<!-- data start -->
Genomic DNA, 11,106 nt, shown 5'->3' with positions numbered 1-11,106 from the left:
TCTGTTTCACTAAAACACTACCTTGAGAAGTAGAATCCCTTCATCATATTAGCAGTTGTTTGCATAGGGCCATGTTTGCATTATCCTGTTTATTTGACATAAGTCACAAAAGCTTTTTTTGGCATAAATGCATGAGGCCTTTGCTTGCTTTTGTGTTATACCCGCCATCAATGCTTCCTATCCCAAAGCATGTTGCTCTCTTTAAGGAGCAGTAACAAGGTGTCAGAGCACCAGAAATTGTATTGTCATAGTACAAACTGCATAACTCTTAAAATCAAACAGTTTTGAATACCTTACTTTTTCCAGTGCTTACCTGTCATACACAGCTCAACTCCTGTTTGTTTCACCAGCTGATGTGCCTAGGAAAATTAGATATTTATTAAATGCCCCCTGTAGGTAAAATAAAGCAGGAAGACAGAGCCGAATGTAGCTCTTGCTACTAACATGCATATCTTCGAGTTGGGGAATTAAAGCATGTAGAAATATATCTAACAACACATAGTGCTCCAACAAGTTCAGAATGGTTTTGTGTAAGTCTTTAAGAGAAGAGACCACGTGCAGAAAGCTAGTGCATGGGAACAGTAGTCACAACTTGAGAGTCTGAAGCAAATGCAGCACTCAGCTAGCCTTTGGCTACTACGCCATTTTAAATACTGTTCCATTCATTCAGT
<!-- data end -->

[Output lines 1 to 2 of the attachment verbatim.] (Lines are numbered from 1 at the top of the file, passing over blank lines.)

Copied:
Genomic DNA, 11,106 nt, shown 5'->3' with positions numbered 1-11,106 from the left:
TCTGTTTCACTAAAACACTACCTTGAGAAGTAGAATCCCTTCATCATATTAGCAGTTGTTTGCATAGGGCCATGTTTGCATTATCCTGTTTATTTGACATAAGTCACAAAAGCTTTTTTTGGCATAAATGCATGAGGCCTTTGCTTGCTTTTGTGTTATACCCGCCATCAATGCTTCCTATCCCAAAGCATGTTGCTCTCTTTAAGGAGCAGTAACAAGGTGTCAGAGCACCAGAAATTGTATTGTCATAGTACAAACTGCATAACTCTTAAAATCAAACAGTTTTGAATACCTTACTTTTTCCAGTGCTTACCTGTCATACACAGCTCAACTCCTGTTTGTTTCACCAGCTGATGTGCCTAGGAAAATTAGATATTTATTAAATGCCCCCTGTAGGTAAAATAAAGCAGGAAGACAGAGCCGAATGTAGCTCTTGCTACTAACATGCATATCTTCGAGTTGGGGAATTAAAGCATGTAGAAATATATCTAACAACACATAGTGCTCCAACAAGTTCAGAATGGTTTTGTGTAAGTCTTTAAGAGAAGAGACCACGTGCAGAAAGCTAGTGCATGGGAACAGTAGTCACAACTTGAGAGTCTGAAGCAAATGCAGCACTCAGCTAGCCTTTGGCTACTACGCCATTTTAAATACTGTTCCATTCATTCAGT